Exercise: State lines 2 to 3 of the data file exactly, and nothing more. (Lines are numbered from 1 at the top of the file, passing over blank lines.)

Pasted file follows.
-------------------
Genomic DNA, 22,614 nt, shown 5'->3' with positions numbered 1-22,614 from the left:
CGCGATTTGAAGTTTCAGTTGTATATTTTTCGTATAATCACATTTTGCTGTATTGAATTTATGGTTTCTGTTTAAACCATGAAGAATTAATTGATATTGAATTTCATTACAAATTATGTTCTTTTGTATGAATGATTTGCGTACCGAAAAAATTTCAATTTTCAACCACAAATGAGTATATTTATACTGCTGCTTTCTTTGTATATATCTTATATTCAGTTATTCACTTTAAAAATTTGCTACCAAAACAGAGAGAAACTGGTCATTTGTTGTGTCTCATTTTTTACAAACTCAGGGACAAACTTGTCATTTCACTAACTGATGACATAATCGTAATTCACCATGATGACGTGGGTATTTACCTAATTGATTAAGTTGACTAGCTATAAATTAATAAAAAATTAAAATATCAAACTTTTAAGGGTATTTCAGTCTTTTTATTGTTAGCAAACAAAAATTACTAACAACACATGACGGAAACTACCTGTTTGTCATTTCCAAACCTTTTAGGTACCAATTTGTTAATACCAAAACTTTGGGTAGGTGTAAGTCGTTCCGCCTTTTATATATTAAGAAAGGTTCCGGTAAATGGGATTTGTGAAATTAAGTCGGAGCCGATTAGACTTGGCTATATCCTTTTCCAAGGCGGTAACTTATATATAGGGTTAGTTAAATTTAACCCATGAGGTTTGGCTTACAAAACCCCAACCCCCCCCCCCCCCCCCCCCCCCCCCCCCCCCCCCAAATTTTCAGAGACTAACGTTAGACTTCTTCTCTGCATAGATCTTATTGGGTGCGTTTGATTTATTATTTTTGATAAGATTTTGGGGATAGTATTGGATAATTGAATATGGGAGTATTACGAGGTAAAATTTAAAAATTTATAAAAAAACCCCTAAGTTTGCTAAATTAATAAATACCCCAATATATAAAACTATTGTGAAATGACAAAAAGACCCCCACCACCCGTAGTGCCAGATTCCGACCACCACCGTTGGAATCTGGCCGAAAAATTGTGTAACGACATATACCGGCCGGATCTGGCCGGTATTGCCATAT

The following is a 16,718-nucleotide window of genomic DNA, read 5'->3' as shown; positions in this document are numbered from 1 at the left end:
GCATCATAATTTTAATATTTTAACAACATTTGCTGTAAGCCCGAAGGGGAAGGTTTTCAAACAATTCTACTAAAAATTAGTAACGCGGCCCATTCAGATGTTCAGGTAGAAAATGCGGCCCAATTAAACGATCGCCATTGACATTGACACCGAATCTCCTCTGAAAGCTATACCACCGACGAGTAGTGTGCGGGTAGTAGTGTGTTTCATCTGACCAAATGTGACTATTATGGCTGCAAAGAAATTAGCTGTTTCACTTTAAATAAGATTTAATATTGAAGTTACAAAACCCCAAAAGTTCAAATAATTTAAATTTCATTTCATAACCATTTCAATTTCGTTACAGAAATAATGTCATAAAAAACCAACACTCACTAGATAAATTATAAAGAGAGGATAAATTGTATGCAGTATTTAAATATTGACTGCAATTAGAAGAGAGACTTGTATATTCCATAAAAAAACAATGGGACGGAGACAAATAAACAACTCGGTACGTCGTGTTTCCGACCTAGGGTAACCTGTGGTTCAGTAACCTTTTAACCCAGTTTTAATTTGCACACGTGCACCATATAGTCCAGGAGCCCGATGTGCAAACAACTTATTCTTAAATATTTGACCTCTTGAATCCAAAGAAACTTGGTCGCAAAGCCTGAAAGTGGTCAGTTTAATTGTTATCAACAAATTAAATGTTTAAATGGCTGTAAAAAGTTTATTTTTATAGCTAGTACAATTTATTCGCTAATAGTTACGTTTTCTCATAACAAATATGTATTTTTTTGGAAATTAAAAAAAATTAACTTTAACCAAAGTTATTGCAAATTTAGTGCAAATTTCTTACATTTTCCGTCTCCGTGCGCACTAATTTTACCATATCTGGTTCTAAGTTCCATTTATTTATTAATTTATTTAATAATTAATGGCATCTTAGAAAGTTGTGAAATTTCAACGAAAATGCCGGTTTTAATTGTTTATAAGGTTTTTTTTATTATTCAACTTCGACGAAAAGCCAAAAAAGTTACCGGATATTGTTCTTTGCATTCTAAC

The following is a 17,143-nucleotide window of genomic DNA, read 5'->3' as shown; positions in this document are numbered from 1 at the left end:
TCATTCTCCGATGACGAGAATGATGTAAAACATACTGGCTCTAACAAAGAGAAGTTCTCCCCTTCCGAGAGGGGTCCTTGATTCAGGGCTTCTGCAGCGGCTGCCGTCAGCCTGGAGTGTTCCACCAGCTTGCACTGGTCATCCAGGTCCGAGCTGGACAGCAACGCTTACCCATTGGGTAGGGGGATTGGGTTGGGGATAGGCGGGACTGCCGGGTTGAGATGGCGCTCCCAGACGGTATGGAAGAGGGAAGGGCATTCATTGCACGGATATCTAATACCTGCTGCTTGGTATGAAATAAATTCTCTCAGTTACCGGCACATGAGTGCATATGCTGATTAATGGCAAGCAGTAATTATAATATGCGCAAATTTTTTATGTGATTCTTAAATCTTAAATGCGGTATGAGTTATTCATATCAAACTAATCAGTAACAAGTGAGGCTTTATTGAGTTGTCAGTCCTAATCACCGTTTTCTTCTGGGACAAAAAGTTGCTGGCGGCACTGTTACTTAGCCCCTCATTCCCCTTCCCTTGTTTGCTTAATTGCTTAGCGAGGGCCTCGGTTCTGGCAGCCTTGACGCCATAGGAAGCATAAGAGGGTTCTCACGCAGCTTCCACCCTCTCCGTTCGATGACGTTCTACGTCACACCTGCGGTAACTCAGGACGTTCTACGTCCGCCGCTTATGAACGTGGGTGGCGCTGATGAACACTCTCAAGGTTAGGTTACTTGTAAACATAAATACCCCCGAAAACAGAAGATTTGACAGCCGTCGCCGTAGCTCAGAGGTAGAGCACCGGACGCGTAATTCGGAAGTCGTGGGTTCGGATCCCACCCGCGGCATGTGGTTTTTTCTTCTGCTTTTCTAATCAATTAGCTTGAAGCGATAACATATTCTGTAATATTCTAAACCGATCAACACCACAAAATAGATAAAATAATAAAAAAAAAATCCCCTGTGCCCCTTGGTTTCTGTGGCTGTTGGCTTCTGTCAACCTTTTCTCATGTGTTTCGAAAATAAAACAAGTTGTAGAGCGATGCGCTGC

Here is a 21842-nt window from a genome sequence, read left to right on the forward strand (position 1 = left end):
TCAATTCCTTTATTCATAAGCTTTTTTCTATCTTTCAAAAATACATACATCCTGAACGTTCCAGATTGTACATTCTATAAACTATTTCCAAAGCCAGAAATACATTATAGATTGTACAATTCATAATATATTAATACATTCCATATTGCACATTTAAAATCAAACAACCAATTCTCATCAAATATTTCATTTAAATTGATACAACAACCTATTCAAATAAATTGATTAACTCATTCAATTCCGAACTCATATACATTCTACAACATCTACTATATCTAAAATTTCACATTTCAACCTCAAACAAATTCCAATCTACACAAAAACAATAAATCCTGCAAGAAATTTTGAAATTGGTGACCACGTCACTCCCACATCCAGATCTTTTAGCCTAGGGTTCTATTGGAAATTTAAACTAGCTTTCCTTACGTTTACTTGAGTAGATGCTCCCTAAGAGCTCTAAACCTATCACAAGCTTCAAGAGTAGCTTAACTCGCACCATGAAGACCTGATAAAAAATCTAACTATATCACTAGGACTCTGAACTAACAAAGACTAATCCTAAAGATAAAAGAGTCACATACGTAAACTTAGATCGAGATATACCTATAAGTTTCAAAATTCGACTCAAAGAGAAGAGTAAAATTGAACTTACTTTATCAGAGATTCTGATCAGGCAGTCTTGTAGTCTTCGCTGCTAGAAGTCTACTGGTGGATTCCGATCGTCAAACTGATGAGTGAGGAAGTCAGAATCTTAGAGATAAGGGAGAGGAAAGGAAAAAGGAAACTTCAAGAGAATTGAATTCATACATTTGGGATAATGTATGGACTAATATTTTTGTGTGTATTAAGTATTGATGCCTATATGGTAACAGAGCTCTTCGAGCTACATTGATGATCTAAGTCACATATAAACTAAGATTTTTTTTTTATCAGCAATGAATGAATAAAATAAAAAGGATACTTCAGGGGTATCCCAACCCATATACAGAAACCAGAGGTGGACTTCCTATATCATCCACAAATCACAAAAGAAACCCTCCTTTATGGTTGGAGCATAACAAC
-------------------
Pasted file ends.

CGCGATTTGAAGTTTCAGTTGTATATTTTTCGTATAATCACATTTTGCTGTATTGAATTTATGGTTTCTGTTTAAACCATGAAGAATTAATTGATATTGAATTTCATTACAAATTATGTTCTTTTGTATGAATGATTTGCGTACCGAAAAAATTTCAATTTTCAACCACAAATGAGTATATTTATACTGCTGCTTTCTTTGTATATATCTTATATTCAGTTATTCACTTTAAAAATTTGCTACCAAAACAGAGAGAAACTGGTCATTTGTTGTGTCTCATTTTTTACAAACTCAGGGACAAACTTGTCATTTCACTAACTGATGACATAATCGTAATTCACCATGATGACGTGGGTATTTACCTAATTGATTAAGTTGACTAGCTATAAATTAATAAAAAATTAAAATATCAAACTTTTAAGGGTATTTCAGTCTTTTTATTGTTAGCAAACAAAAATTACTAACAACACATGACGGAAACTACCTGTTTGTCATTTCCAAACCTTTTAGGTACCAATTTGTTAATACCAAAACTTTGGGTAGGTGTAAGTCGTTCCGCCTTTTATATATTAAGAAAGGTTCCGGTAAATGGGATTTGTGAAATTAAGTCGGAGCCGATTAGACTTGGCTATATCCTTTTCCAAGGCGGTAACTTATATATAGGGTTAGTTAAATTTAACCCATGAGGTTTGGCTTACAAAACCCCAACCCCCCCCCCCCCCCCCCCCCCCCCCCCCCCCCCCAAATTTTCAGAGACTAACGTTAGACTTCTTCTCTGCATAGATCTTATTGGGTGCGTTTGATTTATTATTTTTGATAAGATTTTGGGGATAGTATTGGATAATTGAATATGGGAGTATTACGAGGTAAAATTTAAAAATTTATAAAAAAACCCCTAAGTTTGCTAAATTAATAAATACCCCAATATATAAAACTATTGTGAAATGACAAAAAGACCCCCACCACCCGTAGTGCCAGATTCCGACCACCACCGTTGGAATCTGGCCGAAAAATTGTGTAACGACATATACCGGCCGGATCTGGCCGGTATTGCCATAT

The following is a 16,718-nucleotide window of genomic DNA, read 5'->3' as shown; positions in this document are numbered from 1 at the left end: